Tag Archives: individuality

Perfect Pairing – of Thought-Provoking Picture Books

As we start a new month (and decade), I can’t help but think back to the picture books I’ve read that have stuck with me and caused me to reconsider my place in this world. The two I’ve paired below are two of the most thought-provoking ones I’ve read recently.

I Am Henry Finch

Author: Alexis Deacon

Illustrator: Viviane Schwarz

Publisher/Date: Candlewick Press, 2015 (British edition: Walker Books)

Ages: 5-8

Themes: Finches, thinking for yourself, individuality, greatness, social movement

Short Synopsis (from Goodreads):

This is a book about Henry Finch who strives for greatness, gets it all a bit wrong, then makes it right again in a very surprising way – truly becoming great. Henry Finch is a total inspiration. This is an inspirational book. It is also very funny. I Am Henry Finch is a book for everyone – from the very young to the very old. It is for dreamers, philosophers, artists, the foolish and the enlightened. And anyone with a big bright idea. Vegetarians will love it too.

Read my review.

 

The Fate of Fausto: A Painted Fable

Author & Illustrator: Oliver Jeffers

Publisher/date: Philomel Books/2019

Ages: 5 and up

Themes: greed, justice, environmentalism

Short Synopsis (from Goodreads):

There was once a man who believed he owned everything and set out to survey what was his.

“You are mine,” Fausto said to the flower, the sheep and the mountain, and they bowed before him. But they were not enough for Fausto, so he conquered a boat and set out to sea…

Working for the first time in traditional lithography, Oliver Jeffers, combines art with prose, hand set using traditional lead type, to create a modern-day fable.

Read a review by Jilanne Hoffmann.

I paired these books because they both are thought-provoking, philosophical picture books. While children will enjoy these books, adults will not only enjoy them, but I think they will continue to think about the issues raised long afterwards. In I Am Henry Finch, Henry reasons his way out of a problem and, in the process, changes the status quo and the mindsets of his fellow finches. In The Fate of Fausto, Fausto doesn’t think enough about the attributes of his environment, allowing aspects of that environment, themselves characters in the story, to better him. Justice triumphs in both cases, as well as some wonderful discussion opportunities.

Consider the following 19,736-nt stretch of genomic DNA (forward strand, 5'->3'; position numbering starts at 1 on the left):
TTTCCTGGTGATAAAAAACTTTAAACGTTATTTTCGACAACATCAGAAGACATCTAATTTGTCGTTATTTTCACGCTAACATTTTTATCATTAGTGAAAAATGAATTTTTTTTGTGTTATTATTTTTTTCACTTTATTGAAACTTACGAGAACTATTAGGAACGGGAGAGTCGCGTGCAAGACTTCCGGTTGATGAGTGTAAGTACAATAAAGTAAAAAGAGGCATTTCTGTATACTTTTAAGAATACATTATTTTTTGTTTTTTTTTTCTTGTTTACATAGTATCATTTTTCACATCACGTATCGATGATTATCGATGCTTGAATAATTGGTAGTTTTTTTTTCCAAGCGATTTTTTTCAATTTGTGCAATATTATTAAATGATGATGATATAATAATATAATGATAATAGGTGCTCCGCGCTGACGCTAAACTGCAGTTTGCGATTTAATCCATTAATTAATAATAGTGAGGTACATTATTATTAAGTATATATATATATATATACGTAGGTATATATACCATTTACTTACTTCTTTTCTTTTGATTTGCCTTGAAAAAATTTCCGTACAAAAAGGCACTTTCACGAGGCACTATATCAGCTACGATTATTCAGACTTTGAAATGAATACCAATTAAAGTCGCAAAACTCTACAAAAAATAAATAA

Looking for similar reads? See Quill Soup, in which a quick-thinking porcupine spreads the message of sharing by giving of himself.

PPBF: I AM HENRY FINCH

As lilacs replace daffodils and tulips, and as bare tree branches don vivid cloaks of green, the birds flock to our feeder and serenade us from the evergreens near the bedroom window. imageOne cheeky fellow even tap-tap-taps on our window and adorns a balcony railing. With these scenes in mind, I couldn’t resist today’s perfect picture book:

 

9780763678128_p0_v1_s192x300Title: I AM HENRY FINCH

Written By: Alexis Deacon

Illustrated By: Viviane Schwarz

Publisher/date: Candlewick Press, 2015 (British edition: Walker Books)

Suitable for Ages: 5-8

Themes/Topics: Finches, thinking for yourself, individuality, greatness, social movements

Opening: “The finches lived in a great flock. They made such a racket all day long, they really could not hear themselves think.”

Brief Synopsis: Henry Finch awakens in the silence of the night, has a thought that he can be great, and, despite a major setback, transforms his thoughts into action.

Links to Resources:

Why I Like this Book:

This perfect picture book resonates on so many levels: it’s the story of an introverted entrepreneur who breaks out of the sameness of the flock and starts a social movement.

Henry thinks his first thought only during the stillness of the night, when he is free of the cacophony of the flock. Like a true introvert, he needs silence to hear his own inner voice. He then brings this thought into action – an action that he hopes will bring greatness, but that in reality does so much more: it solves a problem and causes others to change.

As change occurs (I won’t spoil it and say what or how), I can’t help but paraphrase a popular song of my youth, if one person does something out of the ordinary, he’s sick; by three, it’s an organization; by fifty, it’s a movement.

The simplicity of the adorable thumbprint red finches and the startling white on black “interior” spreads as Henry contemplates the circle of life, add so much to this picture book and provide a vivid lesson on the necessity of pictures to help tell a story.

It’s no wonder that I AM HENRY FINCH has garnered so many awards: a starred Kirkus review; USBBY/CBC Outstanding International Book; and most recently, the Little Rebels’ Children’s Book Award 2016, run by the Alliance of Radical Booksellers in Britain. I heartily recommend what some reviewers have dubbed a “philosophical” picture book to readers and listeners of any age.

This Perfect Picture Book entry is being added to Susanna Hill’s Perfect Picture Books list. Check out the other great picture books featured there!